LA, Long Beach, Oakland to see box volume fall in 2019 by 13.7pc
PORTS in California, Los Angeles, Long Beach and Oakland, suffered container throughput declines between January and February, as shippers relaxed front-loading as a means to avoid potential tariffs on Chinese goods imposed by the Trump administration
PORTS in California, Los Angeles, Long Beach and Oakland, suffered container throughput declines between January and February, as shippers relaxed front-loading as a means to avoid potential tariffs on Chinese goods imposed by the Trump administration.
Combined, the trio saw imports of 721,157 TEU in February, falling 13.7 per cent from their 835,656 TEU in January. The drop blows up to 22.4 per cent when the February figure is compared with last December's collective total of 929,059 TEU, reported Lloyd's Loading List.
By way of individual breakdowns, Los Angeles said it processed 348,315 TEU of imports in February, a decrease of 18.3 per cent from 429,923 TEU in January and a dive of 25.7 per cent over the high of 468,905 TEU in December.
Long Beach said it handled 302,865 TEU of imports in February, a fall of 6.5 per cent from 323,838 TEU in January that widens to a decline of 18.8 per cent over its high of 373,098 TEU last December.
Oakland handled 69,977 TEU of imports in February, a drop of 14.6 per cent from the 81,895 TEU it saw in January and a 19.6 per cent decrease over its high of 87,056 TEU last December port of Oakland officials attributed the decrease to a pause by shippers following a 2018 global trade scramble.
'Shipments spiked last year as importers rushed cargo to the US, ahead of anticipated tariff increases,' they said, adding that 'analysts have since predicted an import slowdown due to jammed warehouses and delays in tariff hikes.'
February import cargo decreased five per cent year on year, Oakland officials said, noting that it was the first decline in the port's import volume since July 2018. They said that February exports were down 8.2 per cent and that empty containers returning to their origins rose by seven per cent.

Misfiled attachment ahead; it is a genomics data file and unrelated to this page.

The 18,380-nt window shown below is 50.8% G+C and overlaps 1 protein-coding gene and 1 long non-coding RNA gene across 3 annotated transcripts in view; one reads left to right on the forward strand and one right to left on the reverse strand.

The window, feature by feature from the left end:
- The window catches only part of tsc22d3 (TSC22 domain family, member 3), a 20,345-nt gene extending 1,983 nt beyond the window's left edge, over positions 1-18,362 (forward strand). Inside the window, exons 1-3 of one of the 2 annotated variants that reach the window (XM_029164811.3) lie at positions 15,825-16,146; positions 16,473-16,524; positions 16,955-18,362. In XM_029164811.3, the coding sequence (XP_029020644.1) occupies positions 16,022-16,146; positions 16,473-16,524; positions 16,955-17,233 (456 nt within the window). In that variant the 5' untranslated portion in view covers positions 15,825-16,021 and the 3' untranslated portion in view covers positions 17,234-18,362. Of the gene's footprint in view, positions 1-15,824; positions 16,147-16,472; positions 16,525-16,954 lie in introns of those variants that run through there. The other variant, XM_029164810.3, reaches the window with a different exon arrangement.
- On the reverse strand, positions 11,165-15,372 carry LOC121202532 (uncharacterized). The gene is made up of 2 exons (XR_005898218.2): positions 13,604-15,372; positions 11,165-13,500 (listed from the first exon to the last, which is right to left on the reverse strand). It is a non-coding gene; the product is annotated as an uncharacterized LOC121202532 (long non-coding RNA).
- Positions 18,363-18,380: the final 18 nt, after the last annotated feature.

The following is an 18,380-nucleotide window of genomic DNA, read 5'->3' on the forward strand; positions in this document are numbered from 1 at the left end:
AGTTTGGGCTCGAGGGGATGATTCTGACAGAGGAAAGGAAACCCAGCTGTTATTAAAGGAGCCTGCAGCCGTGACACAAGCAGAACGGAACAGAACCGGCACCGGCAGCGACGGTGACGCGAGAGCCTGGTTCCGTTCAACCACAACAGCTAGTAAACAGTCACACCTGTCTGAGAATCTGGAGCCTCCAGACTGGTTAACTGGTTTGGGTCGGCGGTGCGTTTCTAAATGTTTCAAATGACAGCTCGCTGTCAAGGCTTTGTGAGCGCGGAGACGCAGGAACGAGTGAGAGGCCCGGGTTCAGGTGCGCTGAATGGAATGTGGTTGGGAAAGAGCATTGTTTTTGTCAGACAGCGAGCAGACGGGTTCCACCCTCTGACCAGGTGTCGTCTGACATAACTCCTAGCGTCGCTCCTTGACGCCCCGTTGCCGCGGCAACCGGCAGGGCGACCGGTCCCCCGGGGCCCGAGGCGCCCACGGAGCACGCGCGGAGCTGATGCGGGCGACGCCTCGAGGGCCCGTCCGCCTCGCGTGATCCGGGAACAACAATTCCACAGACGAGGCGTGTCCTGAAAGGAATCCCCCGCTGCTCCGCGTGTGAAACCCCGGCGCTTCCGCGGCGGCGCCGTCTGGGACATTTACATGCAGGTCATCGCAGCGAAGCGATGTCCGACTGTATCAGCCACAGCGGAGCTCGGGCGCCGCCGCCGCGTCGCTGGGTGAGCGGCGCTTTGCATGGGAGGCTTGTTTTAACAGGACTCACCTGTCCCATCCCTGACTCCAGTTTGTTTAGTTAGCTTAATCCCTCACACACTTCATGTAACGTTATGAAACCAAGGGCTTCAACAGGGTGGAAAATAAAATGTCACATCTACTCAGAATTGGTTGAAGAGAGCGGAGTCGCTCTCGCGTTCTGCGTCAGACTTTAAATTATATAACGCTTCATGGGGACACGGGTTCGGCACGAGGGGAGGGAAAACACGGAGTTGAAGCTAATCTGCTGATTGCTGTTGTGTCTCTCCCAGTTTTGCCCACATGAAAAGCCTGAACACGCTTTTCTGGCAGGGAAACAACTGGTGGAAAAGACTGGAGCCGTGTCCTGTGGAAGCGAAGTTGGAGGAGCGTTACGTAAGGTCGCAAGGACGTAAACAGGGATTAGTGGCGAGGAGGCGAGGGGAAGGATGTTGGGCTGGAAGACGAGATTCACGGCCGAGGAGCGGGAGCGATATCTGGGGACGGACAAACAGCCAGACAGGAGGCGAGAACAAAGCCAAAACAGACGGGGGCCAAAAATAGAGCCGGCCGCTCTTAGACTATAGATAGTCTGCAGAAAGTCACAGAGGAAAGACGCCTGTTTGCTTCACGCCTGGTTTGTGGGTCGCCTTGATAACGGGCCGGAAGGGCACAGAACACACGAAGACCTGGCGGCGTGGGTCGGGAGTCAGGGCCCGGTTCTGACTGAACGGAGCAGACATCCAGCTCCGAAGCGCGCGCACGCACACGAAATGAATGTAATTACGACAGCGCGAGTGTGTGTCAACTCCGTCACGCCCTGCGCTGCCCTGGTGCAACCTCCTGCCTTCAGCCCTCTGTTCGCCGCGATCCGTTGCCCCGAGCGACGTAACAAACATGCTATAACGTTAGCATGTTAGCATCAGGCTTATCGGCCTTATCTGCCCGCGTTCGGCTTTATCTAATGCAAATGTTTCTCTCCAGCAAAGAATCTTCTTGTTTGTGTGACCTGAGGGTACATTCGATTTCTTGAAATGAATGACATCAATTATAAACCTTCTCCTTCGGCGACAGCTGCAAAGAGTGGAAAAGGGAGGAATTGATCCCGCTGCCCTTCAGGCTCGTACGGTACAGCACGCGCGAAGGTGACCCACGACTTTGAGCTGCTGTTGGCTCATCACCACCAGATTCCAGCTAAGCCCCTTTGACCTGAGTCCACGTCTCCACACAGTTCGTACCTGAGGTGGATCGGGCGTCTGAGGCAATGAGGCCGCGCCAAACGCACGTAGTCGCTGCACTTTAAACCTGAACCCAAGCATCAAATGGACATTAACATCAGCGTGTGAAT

In Los Angeles, port executive director Gene Seroka acknowledged the drop-off in throughput 'after the busiest seven months in the history of our port' but said the 'anticipated ease in cargo volumes provides an opportunity for us to regroup with our stakeholders.'
Drawing particular attention to the surge that developed last year before this year's sharp decline, Mr Seroka noted that, 'with an uneven trade flow, we will be closely evaluating next steps for enhancing supply chain efficiencies.'
The message was much the same at the port of Long Beach, where, according to executive director Mario Cordero: 'Last year set high standards. We had our busiest months and year ever, but we are still expecting modest growth in 2019.'
According to the National Retail Federation, the industry is in its 'annual lull between seasons.' With plans for any further tariff increases on hold, the NRF said imports at the nation's major retail container ports were expected to drop to their lowest level in almost a year this month.
NRF vice-president Jonathan Gold said: 'Now that the holiday season is over and summer has yet to crank up, this is the quiet time of year for retail supply chains.
'Retailers are also taking a break from the rush to bring merchandise in ahead of tariff hikes now that the increase that was scheduled for March has been delayed.'
Said Mr Gold: 'We are hoping that the delay is permanent and, better yet, that tariffs of the past year will be removed entirely. But either way, imports will start to build up again soon as retailers prepare for the summer.'